Some residents support plans to upgrade the existing road
Work to clear ancient Dorset woodland ready for a new £84m relief road ahead of the 2012 Olympics is to restart after a legal challenge was resolved.
A legal bid by The Woodland Trust halted work at Two Mile Coppice a day after clearance work began on Monday.
Dorset County Council said the work would now restart on Thursday after "reaching an agreement" with the trust.
The Weymouth relief road aims to ease traffic around Weymouth and Portland, which are hosting the Olympic sailing.
"We have accelerated the relevant paperwork and work to clear the narrow strip of coppice will now restart on Thursday 11 December," a county council spokeswoman said.
Council leader Angus Campbell said: "We are very pleased that we have been able to resolve these issues so quickly and continue with the advance works ahead of building the relief road."
Operations on site were suspended while the local authority consulted with a barrister on "whether there was any foundation to the challenge".
The Woodland Trust said it had threatened to take legal action if work was not halted by noon on Tuesday.
Environmental groups lost a High Court legal bid to stop the road in 2007.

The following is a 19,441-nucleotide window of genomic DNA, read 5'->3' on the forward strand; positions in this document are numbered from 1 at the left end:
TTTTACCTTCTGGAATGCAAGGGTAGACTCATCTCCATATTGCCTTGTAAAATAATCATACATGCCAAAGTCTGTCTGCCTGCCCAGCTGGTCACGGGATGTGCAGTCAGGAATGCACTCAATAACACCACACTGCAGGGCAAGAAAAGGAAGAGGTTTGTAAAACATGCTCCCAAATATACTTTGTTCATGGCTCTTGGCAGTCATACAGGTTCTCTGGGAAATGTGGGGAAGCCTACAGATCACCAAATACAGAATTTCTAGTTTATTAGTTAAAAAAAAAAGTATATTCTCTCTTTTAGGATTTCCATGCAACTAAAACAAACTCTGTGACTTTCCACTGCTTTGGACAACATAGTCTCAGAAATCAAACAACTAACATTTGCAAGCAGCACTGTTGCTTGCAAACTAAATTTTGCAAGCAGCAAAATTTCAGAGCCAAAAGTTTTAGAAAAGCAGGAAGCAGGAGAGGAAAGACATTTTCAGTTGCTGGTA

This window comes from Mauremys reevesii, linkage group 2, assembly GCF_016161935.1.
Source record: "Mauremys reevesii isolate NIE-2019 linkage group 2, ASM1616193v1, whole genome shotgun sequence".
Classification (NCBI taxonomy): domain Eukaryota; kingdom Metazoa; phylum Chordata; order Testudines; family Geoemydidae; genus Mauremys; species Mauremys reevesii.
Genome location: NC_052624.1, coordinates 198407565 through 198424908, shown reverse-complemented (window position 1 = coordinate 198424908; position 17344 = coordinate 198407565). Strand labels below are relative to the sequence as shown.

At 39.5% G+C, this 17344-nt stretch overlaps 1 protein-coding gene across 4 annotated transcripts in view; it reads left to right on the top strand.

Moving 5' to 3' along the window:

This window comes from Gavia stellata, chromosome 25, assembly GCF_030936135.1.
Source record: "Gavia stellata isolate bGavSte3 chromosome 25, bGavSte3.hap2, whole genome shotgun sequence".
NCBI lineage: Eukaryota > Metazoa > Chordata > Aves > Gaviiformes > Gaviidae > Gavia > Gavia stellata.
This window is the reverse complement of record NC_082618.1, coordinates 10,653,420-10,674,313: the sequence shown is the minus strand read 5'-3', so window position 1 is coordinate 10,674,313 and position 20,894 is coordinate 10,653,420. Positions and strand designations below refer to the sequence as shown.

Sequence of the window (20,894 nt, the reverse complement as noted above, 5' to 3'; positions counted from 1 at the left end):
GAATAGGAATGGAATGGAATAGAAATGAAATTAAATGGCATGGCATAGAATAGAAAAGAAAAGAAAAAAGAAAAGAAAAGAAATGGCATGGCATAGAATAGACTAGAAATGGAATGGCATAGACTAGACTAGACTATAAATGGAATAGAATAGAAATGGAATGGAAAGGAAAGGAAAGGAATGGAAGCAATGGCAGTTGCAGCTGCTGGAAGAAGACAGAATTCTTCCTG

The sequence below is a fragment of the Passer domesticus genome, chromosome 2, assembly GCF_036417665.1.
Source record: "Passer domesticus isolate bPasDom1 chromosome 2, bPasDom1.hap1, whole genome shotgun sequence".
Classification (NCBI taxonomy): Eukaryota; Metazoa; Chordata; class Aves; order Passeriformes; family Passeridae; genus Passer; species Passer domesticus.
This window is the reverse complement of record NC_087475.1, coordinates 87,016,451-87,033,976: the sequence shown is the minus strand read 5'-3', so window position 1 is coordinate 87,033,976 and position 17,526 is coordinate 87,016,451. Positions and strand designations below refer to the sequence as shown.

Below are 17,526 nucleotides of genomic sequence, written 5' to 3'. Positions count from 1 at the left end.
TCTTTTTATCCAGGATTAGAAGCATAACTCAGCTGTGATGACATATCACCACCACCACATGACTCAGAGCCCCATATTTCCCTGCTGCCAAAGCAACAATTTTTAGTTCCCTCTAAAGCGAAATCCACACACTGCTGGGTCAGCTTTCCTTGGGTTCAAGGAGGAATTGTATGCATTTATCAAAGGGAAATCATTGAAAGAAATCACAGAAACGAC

Work on the road is due to start in spring 2009, if the Department for Transport (DfT) decides the project is value for money by the end of 2008.
Trees and other vegetation were being removed from woodland on the western edge of Two Mile Coppice, when Tuesday's legal challenge halted work.
The coppice contains trees dating back 400 years, but the county council said they were only in a 0.4 acre (0.15 hectare) area - less than a tenth of the total woodland.
Earlier, the council's natural environment manager, Phil Sterling, said: "We are losing a small area of ancient woodland, but overall this route offers the most possibilities to ease the effect of the road on local wildlife.
"We are doing everything we can to salvage and reuse materials taken from the woodland."
In September, the government gave Dorset County Council permission to buy land with compulsory purchase orders in the Area of Outstanding Natural Beauty (AONB), following a public inquiry which ended in March.
Archaeologists then began a 12.5 acre (five-hectare) excavation of the Ridgeway area to recover and record anything found of historical importance.
Environmental pressure groups, including the Campaign to Protect Rural England (CPRE), fought the decision to build the road but lost their legal challenge at the High Court last year.
The judge refused permission for a judicial review of Dorset County Council's decision to grant itself permission for the £84.5m project.
Many residents and businesses in the area have said they support the new road.